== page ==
This week, without fanfare, summer slipped quietly into fall. Judging by the weather, though, it’s hard to be sure. September so far has felt like a leisurely extension of our balmy summer. Though I worry about the implications of this warming trend, I admit I’m not missing the garden-killing frosts or sharp-edged evening temperatures I associate with the onset of autumn in Maine.
But even without consulting a calendar, there’s no doubt that the season has changed. Here are a few ways I can tell.
Drivewayhenge At about 6:30 Thursday morning, the sun rose directly at the end of our long, straight driveway. If there weren’t so many leaves still on the trees across the road, it would have shot its celestial first light right up the hill to the turnaround in the dooryard. This excellent phenomenon happens approximately once each spring and each fall, pretty much coinciding with the dates of the vernal and autumnal equinoxes. An observant friend aptly named it “Drivewayhenge,” conferring a bit of mystery and no small amount of self-importance on our otherwise unassuming New England farmhouse.
This year, the autumnal equinox — the moment at which the plane of the earth’s equator passed through the center of the sun — occurred at 10:21 a.m. on Thursday, officially moving us from summer into fall.
2016 Summer Swim Challenge Every single day since the summer solstice occurred on June 20, Douglas and I have taken at least a short swim in natural water — full immersion, no artificial pools. This annual “summer swim challenge” is a small and somewhat pointless goal we set for ourselves, in company with a small cadre of friends and relations. Hard to say just why it pleases us so, but it does.
This year has been pretty easy, what with long stretches of warm days and little rain. The challenge comes in when the weather is bad or the tide in the Penobscot River is way out on the clam flats or we have competing priorities or we just don’t feel like pulling on our still-damp swimsuits and getting wet again. The daily swim must still take place or we lose our “perfect” status in the challenge. The 2016 SSC encompassed 95 consecutive days, if you include the days of the solstice and the equinox, when summer officially started and ended. Yes, we’re perfect! Also, we’re done.
Last Mowing Our property here in Sandy Point spans about two acres, half in grassy lawn around the house and half in the wildflower-and-blueberry lower field beside the road, connected by a sharp slope of milkweed, goldenrod and thistle.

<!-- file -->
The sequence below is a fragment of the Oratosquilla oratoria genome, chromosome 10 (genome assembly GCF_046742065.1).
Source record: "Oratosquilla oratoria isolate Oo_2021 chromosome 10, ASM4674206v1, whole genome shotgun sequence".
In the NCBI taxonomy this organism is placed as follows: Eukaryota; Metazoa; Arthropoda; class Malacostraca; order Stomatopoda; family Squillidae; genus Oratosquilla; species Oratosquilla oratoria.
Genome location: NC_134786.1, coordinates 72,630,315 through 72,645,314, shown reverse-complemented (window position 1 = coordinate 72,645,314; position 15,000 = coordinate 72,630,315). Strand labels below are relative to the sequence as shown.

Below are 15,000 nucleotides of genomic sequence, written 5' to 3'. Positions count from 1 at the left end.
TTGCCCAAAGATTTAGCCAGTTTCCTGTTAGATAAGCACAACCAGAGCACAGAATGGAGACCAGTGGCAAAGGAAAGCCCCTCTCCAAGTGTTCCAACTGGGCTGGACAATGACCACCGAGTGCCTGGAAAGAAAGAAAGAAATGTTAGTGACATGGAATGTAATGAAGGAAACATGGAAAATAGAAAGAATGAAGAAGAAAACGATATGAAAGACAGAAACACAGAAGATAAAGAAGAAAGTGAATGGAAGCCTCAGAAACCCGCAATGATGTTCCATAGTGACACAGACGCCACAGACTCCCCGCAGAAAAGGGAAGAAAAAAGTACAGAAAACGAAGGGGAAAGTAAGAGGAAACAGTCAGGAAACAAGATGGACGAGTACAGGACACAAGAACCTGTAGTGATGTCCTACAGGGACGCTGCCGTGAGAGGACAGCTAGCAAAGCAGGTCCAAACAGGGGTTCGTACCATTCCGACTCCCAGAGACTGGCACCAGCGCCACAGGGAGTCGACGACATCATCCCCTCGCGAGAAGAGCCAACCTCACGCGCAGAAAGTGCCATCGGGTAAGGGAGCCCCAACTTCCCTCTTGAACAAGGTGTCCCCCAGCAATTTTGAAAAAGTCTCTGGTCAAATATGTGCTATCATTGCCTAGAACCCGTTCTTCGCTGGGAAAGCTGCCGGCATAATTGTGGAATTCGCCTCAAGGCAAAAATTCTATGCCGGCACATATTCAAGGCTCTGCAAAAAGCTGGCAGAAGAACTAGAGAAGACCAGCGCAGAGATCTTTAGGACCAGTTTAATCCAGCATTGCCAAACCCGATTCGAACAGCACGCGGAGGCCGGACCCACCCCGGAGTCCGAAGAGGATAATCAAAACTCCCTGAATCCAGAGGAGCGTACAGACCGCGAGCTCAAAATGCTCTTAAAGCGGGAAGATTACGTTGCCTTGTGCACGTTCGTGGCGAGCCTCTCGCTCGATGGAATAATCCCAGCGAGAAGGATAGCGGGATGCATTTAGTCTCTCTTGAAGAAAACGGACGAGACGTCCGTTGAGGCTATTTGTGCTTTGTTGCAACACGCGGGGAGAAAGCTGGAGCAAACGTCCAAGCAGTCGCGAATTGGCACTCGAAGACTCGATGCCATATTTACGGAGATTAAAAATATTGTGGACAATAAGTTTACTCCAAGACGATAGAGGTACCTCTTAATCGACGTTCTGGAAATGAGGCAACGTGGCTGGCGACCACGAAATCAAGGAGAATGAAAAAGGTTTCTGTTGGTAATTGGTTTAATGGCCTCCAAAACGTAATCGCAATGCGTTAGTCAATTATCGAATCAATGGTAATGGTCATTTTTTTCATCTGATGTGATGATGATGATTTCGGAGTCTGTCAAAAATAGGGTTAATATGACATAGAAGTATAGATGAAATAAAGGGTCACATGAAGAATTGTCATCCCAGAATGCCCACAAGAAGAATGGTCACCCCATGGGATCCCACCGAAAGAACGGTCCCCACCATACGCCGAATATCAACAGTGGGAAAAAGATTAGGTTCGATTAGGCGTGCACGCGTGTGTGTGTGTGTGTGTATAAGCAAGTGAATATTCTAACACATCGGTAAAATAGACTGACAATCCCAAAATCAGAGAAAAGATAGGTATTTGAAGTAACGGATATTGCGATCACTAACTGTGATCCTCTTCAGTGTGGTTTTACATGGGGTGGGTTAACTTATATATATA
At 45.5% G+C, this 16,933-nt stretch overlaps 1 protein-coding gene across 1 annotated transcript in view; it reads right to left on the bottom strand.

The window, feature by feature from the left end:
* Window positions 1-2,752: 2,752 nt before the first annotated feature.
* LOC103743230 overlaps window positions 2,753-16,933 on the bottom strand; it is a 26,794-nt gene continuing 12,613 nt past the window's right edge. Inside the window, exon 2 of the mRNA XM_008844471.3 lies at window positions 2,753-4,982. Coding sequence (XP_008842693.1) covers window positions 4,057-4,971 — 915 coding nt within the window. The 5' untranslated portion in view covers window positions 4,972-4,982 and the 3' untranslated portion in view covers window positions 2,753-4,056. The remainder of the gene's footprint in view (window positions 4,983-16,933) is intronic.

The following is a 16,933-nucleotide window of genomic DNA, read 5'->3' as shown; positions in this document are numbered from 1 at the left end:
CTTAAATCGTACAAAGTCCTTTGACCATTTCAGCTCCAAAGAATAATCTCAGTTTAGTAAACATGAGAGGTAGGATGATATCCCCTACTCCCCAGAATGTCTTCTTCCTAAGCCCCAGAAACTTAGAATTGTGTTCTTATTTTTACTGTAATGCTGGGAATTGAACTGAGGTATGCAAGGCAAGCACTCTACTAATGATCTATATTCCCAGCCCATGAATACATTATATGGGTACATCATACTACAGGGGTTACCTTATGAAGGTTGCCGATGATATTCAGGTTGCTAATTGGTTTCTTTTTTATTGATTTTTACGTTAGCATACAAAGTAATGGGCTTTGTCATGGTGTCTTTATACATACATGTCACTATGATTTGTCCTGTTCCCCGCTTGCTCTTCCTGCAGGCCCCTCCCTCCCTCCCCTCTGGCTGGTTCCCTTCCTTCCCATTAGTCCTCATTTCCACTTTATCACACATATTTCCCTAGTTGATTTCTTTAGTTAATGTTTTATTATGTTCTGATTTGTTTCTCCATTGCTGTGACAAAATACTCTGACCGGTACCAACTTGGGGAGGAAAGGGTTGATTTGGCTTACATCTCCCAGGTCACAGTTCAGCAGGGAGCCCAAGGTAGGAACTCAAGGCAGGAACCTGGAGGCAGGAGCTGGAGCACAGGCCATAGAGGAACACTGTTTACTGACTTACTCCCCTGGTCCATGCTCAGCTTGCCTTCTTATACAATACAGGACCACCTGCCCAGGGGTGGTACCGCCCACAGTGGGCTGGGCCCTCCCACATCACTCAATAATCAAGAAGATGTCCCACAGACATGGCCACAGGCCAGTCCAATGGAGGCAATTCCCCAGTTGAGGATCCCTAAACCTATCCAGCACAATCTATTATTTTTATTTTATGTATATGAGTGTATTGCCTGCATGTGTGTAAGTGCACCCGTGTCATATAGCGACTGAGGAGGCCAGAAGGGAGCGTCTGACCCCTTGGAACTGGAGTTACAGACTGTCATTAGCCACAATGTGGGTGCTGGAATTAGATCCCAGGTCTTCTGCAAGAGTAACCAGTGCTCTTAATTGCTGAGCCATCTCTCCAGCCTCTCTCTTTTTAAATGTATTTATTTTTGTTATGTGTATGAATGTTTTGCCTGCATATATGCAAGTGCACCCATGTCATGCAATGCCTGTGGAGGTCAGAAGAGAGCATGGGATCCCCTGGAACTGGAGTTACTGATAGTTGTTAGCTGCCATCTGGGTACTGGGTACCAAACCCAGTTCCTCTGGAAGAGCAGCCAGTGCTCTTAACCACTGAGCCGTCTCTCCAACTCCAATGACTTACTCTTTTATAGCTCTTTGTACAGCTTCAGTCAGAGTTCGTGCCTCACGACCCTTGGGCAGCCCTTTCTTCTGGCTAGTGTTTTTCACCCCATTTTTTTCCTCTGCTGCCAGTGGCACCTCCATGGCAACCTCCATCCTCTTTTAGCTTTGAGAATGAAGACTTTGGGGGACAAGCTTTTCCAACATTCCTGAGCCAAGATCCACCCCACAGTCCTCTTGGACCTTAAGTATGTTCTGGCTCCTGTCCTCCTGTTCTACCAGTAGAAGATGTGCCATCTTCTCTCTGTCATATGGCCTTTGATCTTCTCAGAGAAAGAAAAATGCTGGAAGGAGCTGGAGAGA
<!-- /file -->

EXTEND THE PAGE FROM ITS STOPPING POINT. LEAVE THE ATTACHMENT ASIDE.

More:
At the height of the summer, we mow the lawn at least weekly, usually at dusk, grateful for the bright green garden tractor that makes pleasant and fragrant work of it. We usually cut the lower field back three times during the summer season, a bumpy business we undertake with mixed feelings — reluctant to mow down the changing display of buttercups, daisies, paintbrush and red clover but aware that, untended, it would take no time at all for alder, poplar and other woody invaders to move in.
This weekend, I’ll take a last pass at both the lawn and the lower field. And late last week, our neighbor Nick showed up with his big tractor to bushhog the milkweed slope in steep, symmetrical swaths — another sure sign that summer is over.
Common Ground Country Fair This fabulous annual celebration of rural life and agricultural traditions started in 1977 in Litchfield. I was there in my Birkenstocks and India-print skirt, selling regrettable sandwiches of plain hummus and bean sprouts in pita pockets out of a splintery plywood booth for a hefty buck and a half apiece.
Forty years later, this phenomenally popular event is a sprawling, tightly managed affair in Unity that features high-end crafts, traditional music, hands-on workshops, informative talks, political-action tents and the prettiest, cleanest, friendliest livestock on display anywhere in Maine. Oh, yes, and an outstanding selection of locally sourced, organically grown fair-food options ranging from spicy Indian lamb kebabs to soothing Down East clam chowder, with plenty of vegetarian and vegan choices and, I’ll wager, not a lowly pita-hummus pocket to be found.
The fair takes place this weekend in Unity. Never been? Here’s a short video to pique your interest.
Despite its many allures, these days I find Common Ground both overwhelming and predictable, not to mention expensive and a bit of a production to get to. I’ve skipped it altogether a few years without incurring any lasting feelings of guilt or regret.
But since my lettercutter husband, Douglas, to whom I’ve been married for just over a year, and his daughter and business partner, Sigrid, have a display there, I find my interest and tolerance renewed. I’ll probably head over early Sunday morning, before the hordes arrive, have a visit with the draft horses, learn about healing with bee products, practice my shape-note singing, do some holiday shopping and take Douglas out for lunch.
Maybe I’ll see you there?
Read more of Meg Haskell at livingitforward.bangordailynews.com